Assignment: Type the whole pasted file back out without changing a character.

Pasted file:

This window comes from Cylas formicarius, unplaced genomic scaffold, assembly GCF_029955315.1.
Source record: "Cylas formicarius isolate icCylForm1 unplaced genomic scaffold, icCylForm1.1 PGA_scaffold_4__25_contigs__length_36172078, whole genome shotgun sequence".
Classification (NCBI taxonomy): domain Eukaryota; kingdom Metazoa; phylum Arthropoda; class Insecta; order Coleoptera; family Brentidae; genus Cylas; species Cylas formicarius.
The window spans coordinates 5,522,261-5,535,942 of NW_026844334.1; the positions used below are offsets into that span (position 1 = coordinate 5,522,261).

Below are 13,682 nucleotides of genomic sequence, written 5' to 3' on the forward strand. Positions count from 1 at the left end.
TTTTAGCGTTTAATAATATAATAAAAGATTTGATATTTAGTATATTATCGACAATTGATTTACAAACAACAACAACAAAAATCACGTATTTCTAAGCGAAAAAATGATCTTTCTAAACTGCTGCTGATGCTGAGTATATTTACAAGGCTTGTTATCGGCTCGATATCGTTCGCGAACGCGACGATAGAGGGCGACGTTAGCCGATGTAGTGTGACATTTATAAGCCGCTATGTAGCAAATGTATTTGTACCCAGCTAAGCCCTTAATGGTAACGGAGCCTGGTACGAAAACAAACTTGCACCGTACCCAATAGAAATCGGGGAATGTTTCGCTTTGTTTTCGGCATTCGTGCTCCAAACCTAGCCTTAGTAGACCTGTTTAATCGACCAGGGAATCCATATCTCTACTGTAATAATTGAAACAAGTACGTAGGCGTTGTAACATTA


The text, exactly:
This window comes from Cylas formicarius, unplaced genomic scaffold, assembly GCF_029955315.1.
Source record: "Cylas formicarius isolate icCylForm1 unplaced genomic scaffold, icCylForm1.1 PGA_scaffold_4__25_contigs__length_36172078, whole genome shotgun sequence".
Classification (NCBI taxonomy): domain Eukaryota; kingdom Metazoa; phylum Arthropoda; class Insecta; order Coleoptera; family Brentidae; genus Cylas; species Cylas formicarius.
The window spans coordinates 5,522,261-5,535,942 of NW_026844334.1; the positions used below are offsets into that span (position 1 = coordinate 5,522,261).

Below are 13,682 nucleotides of genomic sequence, written 5' to 3' on the forward strand. Positions count from 1 at the left end.
TTTTAGCGTTTAATAATATAATAAAAGATTTGATATTTAGTATATTATCGACAATTGATTTACAAACAACAACAACAAAAATCACGTATTTCTAAGCGAAAAAATGATCTTTCTAAACTGCTGCTGATGCTGAGTATATTTACAAGGCTTGTTATCGGCTCGATATCGTTCGCGAACGCGACGATAGAGGGCGACGTTAGCCGATGTAGTGTGACATTTATAAGCCGCTATGTAGCAAATGTATTTGTACCCAGCTAAGCCCTTAATGGTAACGGAGCCTGGTACGAAAACAAACTTGCACCGTACCCAATAGAAATCGGGGAATGTTTCGCTTTGTTTTCGGCATTCGTGCTCCAAACCTAGCCTTAGTAGACCTGTTTAATCGACCAGGGAATCCATATCTCTACTGTAATAATTGAAACAAGTACGTAGGCGTTGTAACATTA